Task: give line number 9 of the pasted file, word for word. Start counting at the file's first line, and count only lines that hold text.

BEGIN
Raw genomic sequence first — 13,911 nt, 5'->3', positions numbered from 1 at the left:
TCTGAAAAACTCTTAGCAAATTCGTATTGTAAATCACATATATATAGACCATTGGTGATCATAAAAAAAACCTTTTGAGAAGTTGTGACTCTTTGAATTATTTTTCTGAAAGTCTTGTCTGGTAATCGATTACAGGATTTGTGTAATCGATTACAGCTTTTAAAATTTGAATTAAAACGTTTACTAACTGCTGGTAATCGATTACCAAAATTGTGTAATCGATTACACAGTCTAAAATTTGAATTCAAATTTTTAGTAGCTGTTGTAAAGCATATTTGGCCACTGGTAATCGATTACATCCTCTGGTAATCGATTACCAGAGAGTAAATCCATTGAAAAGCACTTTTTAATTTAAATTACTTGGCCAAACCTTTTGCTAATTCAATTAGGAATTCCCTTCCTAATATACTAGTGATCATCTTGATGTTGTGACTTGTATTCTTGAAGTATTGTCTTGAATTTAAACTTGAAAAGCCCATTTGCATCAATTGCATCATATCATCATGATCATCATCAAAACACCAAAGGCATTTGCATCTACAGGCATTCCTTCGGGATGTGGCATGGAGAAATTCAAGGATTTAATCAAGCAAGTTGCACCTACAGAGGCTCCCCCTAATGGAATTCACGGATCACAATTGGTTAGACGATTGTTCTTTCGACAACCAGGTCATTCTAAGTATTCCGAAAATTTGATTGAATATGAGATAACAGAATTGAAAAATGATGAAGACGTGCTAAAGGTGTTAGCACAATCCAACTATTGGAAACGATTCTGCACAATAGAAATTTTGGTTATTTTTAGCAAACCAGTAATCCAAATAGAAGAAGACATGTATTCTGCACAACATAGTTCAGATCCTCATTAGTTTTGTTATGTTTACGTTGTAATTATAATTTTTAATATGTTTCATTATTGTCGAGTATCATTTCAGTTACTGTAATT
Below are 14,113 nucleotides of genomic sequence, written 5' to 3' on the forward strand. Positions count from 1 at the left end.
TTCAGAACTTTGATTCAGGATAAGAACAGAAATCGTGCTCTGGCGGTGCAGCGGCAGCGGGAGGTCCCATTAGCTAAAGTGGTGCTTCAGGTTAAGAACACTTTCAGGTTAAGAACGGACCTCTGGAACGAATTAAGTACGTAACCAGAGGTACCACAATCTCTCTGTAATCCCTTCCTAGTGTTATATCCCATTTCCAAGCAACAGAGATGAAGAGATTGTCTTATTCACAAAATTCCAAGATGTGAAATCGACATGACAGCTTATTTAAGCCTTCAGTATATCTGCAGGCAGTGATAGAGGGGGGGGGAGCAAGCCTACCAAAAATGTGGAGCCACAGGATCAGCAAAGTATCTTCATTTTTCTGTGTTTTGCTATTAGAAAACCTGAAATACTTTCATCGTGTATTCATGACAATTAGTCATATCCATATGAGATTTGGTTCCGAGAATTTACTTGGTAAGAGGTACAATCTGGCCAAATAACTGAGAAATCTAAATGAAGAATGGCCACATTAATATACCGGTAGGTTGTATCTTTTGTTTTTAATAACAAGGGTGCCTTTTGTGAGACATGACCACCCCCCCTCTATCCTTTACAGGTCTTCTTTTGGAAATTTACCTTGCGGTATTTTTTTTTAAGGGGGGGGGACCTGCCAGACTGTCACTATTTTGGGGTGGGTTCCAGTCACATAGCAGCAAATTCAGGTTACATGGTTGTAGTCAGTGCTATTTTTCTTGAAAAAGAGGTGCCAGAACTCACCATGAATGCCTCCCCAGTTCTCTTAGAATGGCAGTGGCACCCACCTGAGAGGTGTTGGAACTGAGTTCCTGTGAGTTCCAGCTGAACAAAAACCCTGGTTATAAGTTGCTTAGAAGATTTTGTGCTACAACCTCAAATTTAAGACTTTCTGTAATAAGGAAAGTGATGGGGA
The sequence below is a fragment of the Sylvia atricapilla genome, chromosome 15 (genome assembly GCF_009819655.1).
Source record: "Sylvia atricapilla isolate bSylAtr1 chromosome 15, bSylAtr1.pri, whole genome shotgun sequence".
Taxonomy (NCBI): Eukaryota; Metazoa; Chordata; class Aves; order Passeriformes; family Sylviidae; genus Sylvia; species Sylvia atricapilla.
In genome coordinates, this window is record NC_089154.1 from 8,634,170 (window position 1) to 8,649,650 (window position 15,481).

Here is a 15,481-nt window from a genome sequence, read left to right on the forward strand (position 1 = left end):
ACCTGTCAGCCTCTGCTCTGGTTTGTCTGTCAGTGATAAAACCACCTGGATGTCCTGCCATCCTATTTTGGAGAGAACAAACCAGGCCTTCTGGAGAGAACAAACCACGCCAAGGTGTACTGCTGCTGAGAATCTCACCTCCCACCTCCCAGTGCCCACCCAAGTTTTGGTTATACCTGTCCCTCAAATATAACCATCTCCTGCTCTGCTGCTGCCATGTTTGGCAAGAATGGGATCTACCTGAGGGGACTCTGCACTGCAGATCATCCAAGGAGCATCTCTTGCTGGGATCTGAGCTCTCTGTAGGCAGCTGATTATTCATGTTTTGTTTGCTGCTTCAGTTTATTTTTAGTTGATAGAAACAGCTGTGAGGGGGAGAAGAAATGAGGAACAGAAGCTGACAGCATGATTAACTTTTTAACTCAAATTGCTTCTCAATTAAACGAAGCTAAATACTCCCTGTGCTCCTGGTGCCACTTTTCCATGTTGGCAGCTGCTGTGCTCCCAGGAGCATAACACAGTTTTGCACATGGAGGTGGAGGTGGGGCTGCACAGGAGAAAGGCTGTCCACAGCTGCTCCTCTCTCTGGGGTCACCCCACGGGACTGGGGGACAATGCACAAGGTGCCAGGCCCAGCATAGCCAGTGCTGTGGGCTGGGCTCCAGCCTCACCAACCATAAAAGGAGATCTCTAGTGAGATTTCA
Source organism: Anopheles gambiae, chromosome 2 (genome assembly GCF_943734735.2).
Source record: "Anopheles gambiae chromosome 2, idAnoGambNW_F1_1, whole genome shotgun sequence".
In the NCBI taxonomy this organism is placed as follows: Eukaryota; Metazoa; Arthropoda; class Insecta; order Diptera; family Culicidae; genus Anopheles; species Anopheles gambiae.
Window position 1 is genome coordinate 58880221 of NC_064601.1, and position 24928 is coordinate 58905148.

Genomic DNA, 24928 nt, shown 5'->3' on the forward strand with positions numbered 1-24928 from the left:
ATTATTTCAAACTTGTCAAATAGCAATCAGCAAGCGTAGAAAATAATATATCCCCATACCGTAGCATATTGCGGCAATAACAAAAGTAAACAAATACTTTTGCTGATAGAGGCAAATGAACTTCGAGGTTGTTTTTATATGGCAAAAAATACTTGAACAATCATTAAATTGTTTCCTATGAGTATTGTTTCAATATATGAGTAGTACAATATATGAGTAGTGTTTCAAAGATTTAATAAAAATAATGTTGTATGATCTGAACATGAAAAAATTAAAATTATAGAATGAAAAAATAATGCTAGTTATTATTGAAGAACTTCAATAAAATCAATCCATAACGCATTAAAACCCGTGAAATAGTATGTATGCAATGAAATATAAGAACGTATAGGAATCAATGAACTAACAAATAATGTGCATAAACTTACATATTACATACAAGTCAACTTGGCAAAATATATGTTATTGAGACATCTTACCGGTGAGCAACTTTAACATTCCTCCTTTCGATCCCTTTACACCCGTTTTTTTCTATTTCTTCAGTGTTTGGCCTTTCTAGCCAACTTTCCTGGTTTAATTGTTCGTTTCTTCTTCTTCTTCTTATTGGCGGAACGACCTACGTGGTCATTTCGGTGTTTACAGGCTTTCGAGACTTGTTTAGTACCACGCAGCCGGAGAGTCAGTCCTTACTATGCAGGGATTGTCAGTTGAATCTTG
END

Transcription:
Here is a 15,481-nt window from a genome sequence, read left to right on the forward strand (position 1 = left end):